los angeles guest suites

 

pom couscous

pom steak

A Meat & Potatoes Kinda Guy

by Matt Armendariz
Print Email

meatpotatoes.jpgGrowing up my mother and grandmother fed us picadillo, a dish of ground beef, potatoes, tomatos, onions and spices. It was the perfect meal–delicious and satisfying–and always enjoyed with fresh flour tortillas on the side. It’s a dish I still crave to this day, and like most Latin cuisine it has its regional differences.

As I’ve traveled I’ve noticed that almost everyone has their own version of meat and potatoes, and it’s easy to see why. A traditional Irish corned beef and potatoes, a Kashmiri Rogan Josh served with slowly stewed potatoes, or Brazilian churrasco enjoyed with mounds of Brazilian potato salad- – mix a protein and a starch and happiness is always guaranteed…not to mention a fully belly.

Sometimes in my moments of quasi-food snobbery I chide my friends who refuse to join me for dinner, fearing I’ll pick something that falls outside their culinary comfort zone. I practically have to sign a form promising them no organ meats, no intense heat, no stinky cheese, no bellpeppers and certainly nothing that comes from the “strange” parts of an animal (which always leads me to ask why a rump roast isn’t strange but a tongue is, but whatever!) However, the perfect meal to satisfy my picky meat-and-potatoes kind of friends are, well, meat and potatoes. But only meat and potatoes in their most simple, smoky and stripped down form: steak frites.

My mouth waters just saying that: steak frites.  Grill a steak (with butter). Season with salt and pepper. Serve with French fries. Seriously people, how could you ever improve on perfection? It’s one of the dishes that my picky friends and I can always agree on.

A Belgian favorite, steak frites can be found all over the world. It’s a bistro classic, and depending on where you’re dining the cut of meat will vary. Sometimes it’s hanger steak that’s seasoned and sliced, other times it’s a higher quality cut of meat that’s grilled, topped with butter and served with fries.  To me the best part is halfway through the steak, dipping salty fries in the juices that have mixed with butter on the plate. Cholesterol be damned!

Of course, it’s not something I can really allow myself to enjoy on regular basis, so when I’m going to indulge in full fats and fried foods, a steak frites it is!

Steak Frites
From the Everybody Eats Well in Belgium Cookbook by Ruth Van Waerebeek.

Ingredients
4 beef steaks, such as porterhouse, sirloin, rib eye, shell or filet mignon (1/2 pound each and 3/4 to 1 inch thick), or one 2-pound steak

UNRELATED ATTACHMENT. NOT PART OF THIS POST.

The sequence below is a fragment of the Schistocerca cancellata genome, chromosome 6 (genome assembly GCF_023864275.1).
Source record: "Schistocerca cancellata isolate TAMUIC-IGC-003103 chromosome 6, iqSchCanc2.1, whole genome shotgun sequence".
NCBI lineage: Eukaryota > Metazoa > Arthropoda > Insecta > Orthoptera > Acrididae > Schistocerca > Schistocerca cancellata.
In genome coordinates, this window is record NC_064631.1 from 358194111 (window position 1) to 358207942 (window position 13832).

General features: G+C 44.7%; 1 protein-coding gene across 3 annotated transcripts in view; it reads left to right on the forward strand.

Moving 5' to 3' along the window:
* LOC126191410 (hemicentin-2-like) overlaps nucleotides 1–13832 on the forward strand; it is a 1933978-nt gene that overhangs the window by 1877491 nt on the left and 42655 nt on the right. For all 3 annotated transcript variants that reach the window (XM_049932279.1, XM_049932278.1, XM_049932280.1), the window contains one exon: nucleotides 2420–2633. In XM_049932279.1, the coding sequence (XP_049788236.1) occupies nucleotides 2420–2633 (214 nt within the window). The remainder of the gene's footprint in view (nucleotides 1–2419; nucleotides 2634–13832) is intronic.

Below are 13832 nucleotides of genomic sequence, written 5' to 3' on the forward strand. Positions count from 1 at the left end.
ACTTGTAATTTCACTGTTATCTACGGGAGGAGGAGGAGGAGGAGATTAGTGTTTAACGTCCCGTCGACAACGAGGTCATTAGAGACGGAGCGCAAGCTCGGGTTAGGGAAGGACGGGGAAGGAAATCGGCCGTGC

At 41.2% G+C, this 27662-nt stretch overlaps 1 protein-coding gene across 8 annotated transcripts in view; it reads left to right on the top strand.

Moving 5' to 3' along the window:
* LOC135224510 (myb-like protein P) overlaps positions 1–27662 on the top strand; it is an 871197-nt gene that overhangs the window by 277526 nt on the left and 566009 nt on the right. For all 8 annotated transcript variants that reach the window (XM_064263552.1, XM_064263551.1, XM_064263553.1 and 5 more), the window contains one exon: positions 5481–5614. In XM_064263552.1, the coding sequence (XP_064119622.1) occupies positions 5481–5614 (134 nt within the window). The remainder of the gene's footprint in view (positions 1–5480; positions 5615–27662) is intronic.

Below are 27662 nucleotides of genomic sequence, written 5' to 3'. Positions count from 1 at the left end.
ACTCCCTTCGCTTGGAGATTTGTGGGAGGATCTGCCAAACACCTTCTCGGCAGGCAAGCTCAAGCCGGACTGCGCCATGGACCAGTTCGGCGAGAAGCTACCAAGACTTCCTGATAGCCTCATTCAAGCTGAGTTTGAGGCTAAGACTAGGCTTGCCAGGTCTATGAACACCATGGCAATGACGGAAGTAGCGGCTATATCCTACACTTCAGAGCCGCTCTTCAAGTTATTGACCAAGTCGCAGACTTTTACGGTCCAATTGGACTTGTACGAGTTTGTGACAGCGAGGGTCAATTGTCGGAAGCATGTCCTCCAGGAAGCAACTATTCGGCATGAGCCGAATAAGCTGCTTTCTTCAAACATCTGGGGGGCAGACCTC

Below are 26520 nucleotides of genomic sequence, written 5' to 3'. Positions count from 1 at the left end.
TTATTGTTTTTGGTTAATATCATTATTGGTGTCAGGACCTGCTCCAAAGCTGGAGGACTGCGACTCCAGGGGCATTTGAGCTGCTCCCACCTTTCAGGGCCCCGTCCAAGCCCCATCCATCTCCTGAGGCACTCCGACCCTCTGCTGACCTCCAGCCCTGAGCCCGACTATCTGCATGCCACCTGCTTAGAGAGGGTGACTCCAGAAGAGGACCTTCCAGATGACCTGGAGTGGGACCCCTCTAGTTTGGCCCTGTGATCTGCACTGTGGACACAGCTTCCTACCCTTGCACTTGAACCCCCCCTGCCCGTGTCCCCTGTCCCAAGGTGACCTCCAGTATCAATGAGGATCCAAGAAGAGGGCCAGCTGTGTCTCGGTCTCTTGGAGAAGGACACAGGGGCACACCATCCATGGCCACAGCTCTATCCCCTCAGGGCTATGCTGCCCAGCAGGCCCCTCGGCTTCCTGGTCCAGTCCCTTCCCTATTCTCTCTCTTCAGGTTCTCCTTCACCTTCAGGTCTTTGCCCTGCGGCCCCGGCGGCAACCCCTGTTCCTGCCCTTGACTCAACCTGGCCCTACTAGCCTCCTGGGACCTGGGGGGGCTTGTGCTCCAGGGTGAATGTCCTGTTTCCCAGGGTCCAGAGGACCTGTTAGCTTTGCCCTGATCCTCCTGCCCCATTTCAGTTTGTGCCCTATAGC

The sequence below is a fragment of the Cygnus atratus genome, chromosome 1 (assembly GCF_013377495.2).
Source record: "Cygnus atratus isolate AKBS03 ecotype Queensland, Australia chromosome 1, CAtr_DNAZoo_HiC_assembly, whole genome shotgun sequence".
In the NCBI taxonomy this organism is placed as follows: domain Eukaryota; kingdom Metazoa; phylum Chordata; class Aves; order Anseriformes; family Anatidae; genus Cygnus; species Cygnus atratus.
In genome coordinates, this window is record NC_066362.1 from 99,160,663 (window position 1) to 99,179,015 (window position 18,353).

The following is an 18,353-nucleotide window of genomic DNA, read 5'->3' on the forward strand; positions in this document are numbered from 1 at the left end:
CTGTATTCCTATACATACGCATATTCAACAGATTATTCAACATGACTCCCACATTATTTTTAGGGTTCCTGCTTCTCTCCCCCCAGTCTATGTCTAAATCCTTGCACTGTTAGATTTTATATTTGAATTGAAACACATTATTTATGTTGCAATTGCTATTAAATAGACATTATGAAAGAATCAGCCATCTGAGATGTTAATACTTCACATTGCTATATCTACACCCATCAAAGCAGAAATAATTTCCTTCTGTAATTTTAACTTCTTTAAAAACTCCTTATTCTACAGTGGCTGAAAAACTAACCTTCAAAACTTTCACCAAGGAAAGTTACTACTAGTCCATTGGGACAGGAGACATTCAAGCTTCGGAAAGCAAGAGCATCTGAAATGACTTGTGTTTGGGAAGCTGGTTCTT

5 tablespoons unsalted butter
salt and freshly ground black pepper to taste
1 tablespoon water

Fries (however you choose to prepare, but I prefer a smaller cut than a big giant steak-cut fry for this recipe)

Method
With a sharp knife, make small incisions, about 1 1/2 inches apart in the fat around the outside of each steak.

Melt 3 tablespoons of the butter in a large heavy skillet or sauté pan over high heat until hot but not smoking. Add the steaks and sear for 1 minute on each side. Reduce the heat to medium. Season the steaks generously with salt and pepper and continue cooking, turning the steaks every other minute, until you see little pearls of blood come to the surface, about 6 to 8 minutes. The steaks should be cooked rare to medium for juicy, tender meat.

Remove the steaks and place them on warmed plates. Over medium heat, deglaze the pan with the water and swirl in the remaining 2 tablespoons butter. Drizzle these pan juices over the meat and serve at once with fries.  Serves 4.

Matt says: Don’t forget a big glass of beer. Or wine. Lots.

 

 

-- Also published on MattBites.com     

 

Add comment


Security code
Refresh

Restaurant News

O Ya
Boston
by Andrea Pyenson

o-ya-boston-sign.jpgI get more excited about a meal at O Ya, Boston’s spectacular little Japanese restaurant, than just about any restaurant I have ever visited – which is rare for me, because as much as I love...

Read more...
Tartine Bakery - San Francisco
San Francisco
by Joseph Erdos

tartinecroissantMy first day in San Francisco—and much of my whole trip—was rainy. But despite the unusually rainy weather, the best part of my first day was having breakfast at Tartine Bakery. Located in the...

Read more...
Murray's Bagels
New York
by Hope Stranger

murrays2.jpgIt is the tail end of another Manhattan winter, and my boyfriend and I have started hunkering down on extravagant costs. Everyone, as we know, is in a bit of a financial panic, but for us, it’s...

Read more...
Icing? Make it cream cheese. Hold the lox.
Boston
by Kitty Kaufman

georgetownladiesEach night there is a line. I ask a young woman from Orlando, why? She says, "They're good." And what else? She points to the window sign: "They're on TV." They are on TV, on TLC: "All new...

Read more...